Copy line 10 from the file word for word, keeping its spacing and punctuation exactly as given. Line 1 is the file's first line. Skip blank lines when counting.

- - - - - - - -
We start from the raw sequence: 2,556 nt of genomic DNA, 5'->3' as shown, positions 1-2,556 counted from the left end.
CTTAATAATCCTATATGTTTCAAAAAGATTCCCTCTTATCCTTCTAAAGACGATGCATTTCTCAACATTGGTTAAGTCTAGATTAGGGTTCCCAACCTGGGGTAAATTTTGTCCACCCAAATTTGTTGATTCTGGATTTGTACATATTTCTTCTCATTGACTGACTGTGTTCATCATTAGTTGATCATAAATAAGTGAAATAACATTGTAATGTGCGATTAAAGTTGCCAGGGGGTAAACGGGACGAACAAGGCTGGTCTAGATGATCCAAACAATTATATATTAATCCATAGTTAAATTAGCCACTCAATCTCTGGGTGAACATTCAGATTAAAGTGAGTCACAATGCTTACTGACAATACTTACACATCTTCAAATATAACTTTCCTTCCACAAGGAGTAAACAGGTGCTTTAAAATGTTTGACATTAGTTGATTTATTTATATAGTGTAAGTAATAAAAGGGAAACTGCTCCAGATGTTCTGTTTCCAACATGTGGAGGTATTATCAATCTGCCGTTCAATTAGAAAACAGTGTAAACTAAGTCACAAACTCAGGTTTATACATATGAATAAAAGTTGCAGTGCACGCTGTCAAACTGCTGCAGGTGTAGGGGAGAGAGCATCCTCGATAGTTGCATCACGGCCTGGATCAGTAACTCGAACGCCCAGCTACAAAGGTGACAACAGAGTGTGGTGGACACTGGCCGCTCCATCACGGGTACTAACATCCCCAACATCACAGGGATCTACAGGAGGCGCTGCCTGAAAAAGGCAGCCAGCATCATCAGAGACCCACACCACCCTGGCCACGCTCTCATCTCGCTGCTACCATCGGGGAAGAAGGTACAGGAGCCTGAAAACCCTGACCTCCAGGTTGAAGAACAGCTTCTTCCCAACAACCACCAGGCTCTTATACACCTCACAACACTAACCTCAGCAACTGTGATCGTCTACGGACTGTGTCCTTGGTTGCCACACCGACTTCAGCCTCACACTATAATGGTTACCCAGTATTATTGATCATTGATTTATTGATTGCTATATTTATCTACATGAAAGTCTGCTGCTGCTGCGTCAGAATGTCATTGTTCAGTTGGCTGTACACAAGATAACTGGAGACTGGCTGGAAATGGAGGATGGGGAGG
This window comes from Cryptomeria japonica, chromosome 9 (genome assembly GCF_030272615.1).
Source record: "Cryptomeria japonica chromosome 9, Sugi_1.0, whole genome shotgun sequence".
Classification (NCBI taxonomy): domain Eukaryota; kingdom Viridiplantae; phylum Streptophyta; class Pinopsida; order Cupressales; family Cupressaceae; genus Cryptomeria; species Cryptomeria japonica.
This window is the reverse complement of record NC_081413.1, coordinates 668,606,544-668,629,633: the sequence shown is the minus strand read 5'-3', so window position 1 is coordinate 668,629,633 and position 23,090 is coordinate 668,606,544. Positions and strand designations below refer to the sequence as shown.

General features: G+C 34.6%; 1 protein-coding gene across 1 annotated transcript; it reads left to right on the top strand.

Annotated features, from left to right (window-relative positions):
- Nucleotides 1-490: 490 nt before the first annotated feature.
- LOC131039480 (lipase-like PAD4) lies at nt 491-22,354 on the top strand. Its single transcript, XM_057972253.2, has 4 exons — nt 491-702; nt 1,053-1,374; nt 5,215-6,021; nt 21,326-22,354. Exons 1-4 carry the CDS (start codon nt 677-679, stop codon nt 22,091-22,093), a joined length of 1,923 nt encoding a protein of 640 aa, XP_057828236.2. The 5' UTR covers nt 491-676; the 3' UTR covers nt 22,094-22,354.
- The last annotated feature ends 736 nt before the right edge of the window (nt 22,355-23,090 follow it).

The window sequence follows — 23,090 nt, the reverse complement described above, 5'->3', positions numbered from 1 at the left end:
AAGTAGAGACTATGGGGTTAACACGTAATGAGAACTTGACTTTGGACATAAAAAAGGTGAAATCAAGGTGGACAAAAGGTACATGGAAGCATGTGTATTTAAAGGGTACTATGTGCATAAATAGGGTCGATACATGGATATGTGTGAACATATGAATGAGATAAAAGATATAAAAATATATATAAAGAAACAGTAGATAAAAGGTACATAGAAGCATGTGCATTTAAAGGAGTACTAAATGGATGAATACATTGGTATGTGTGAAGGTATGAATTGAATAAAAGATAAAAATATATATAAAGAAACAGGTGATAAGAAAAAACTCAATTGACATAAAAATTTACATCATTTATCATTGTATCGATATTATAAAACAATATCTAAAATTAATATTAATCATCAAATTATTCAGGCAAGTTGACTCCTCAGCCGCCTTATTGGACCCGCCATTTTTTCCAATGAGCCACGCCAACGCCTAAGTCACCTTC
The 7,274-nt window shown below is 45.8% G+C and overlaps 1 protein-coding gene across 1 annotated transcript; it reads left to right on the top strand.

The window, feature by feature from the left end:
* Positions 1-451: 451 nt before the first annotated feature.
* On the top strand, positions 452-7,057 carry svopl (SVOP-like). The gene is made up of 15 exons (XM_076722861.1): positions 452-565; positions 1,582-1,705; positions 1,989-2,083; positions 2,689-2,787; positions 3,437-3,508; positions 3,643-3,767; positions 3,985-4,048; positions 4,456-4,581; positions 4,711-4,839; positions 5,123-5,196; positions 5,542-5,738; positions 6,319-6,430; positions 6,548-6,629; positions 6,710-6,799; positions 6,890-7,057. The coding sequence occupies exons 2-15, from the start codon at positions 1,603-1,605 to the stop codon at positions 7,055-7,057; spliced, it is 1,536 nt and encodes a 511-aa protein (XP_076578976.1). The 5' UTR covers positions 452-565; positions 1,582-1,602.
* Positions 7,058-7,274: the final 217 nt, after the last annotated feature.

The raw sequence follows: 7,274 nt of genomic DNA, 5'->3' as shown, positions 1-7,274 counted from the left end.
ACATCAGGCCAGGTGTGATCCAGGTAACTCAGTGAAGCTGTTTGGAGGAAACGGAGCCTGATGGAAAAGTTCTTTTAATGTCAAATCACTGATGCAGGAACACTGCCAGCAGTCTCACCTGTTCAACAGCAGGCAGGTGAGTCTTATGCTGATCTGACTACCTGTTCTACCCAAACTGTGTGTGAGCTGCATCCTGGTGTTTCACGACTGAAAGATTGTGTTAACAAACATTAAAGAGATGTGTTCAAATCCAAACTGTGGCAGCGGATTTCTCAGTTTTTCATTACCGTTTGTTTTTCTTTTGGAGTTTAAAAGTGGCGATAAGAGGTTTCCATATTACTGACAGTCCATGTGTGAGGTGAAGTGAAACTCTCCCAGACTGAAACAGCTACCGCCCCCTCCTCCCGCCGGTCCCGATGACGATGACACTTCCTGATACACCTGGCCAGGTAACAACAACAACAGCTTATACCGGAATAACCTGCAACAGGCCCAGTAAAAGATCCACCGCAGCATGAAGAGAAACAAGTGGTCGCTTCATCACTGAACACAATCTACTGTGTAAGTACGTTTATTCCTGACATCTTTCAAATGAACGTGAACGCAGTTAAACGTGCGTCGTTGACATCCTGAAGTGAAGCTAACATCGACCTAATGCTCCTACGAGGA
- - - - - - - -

- LOC131039480 (lipase-like PAD4) lies at nt 491-22,354 on the top strand. Its single transcript, XM_057972253.2, has 4 exons — nt 491-702; nt 1,053-1,374; nt 5,215-6,021; nt 21,326-22,354. Exons 1-4 carry the CDS (start codon nt 677-679, stop codon nt 22,091-22,093), a joined length of 1,923 nt encoding a protein of 640 aa, XP_057828236.2. The 5' UTR covers nt 491-676; the 3' UTR covers nt 22,094-22,354.